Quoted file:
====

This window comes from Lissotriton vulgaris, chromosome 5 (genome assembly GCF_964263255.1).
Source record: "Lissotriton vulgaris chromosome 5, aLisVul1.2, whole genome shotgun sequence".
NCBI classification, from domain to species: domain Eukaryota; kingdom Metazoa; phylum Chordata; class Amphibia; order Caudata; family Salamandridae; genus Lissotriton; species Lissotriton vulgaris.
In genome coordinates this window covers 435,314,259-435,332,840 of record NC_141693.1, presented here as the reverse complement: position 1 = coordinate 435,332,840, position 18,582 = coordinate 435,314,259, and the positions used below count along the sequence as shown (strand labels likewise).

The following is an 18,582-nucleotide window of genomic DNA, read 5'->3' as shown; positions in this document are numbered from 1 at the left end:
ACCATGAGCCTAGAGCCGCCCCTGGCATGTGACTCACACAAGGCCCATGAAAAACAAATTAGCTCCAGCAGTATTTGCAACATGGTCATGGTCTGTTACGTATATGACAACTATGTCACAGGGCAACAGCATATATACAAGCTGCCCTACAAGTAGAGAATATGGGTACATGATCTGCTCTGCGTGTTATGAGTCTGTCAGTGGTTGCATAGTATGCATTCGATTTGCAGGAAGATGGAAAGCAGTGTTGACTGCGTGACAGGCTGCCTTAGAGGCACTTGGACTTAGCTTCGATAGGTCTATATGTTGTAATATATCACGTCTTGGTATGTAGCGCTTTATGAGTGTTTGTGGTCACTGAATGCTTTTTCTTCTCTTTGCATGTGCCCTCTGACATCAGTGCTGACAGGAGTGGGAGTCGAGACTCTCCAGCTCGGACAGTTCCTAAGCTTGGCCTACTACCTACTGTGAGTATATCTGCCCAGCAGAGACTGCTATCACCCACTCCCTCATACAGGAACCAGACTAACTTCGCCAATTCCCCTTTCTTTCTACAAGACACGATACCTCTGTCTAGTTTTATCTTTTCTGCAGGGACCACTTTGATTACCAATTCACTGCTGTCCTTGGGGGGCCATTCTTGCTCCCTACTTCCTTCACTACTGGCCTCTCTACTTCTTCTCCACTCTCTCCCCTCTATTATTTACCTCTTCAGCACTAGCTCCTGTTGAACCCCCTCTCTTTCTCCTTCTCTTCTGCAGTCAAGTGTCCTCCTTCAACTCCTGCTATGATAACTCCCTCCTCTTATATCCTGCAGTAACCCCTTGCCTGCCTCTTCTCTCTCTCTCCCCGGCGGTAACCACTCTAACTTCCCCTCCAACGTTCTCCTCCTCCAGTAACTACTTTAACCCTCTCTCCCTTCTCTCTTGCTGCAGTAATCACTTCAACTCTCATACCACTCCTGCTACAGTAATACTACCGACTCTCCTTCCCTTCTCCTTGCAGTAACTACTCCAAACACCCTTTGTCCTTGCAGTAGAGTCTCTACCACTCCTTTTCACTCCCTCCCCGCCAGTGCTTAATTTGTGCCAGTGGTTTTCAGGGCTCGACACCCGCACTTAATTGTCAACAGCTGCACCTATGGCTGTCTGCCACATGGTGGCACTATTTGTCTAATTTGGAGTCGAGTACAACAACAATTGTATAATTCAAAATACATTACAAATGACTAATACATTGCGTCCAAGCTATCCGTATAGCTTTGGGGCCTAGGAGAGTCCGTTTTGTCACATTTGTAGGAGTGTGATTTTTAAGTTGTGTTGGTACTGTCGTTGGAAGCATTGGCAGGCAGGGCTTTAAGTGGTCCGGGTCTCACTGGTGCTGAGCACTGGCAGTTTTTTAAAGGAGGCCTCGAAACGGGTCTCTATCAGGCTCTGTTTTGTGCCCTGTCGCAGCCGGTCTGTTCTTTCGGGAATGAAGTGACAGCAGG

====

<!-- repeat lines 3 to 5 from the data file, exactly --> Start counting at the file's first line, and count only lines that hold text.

NCBI classification, from domain to species: domain Eukaryota; kingdom Metazoa; phylum Chordata; class Amphibia; order Caudata; family Salamandridae; genus Lissotriton; species Lissotriton vulgaris.
In genome coordinates this window covers 435,314,259-435,332,840 of record NC_141693.1, presented here as the reverse complement: position 1 = coordinate 435,332,840, position 18,582 = coordinate 435,314,259, and the positions used below count along the sequence as shown (strand labels likewise).

The following is an 18,582-nucleotide window of genomic DNA, read 5'->3' as shown; positions in this document are numbered from 1 at the left end: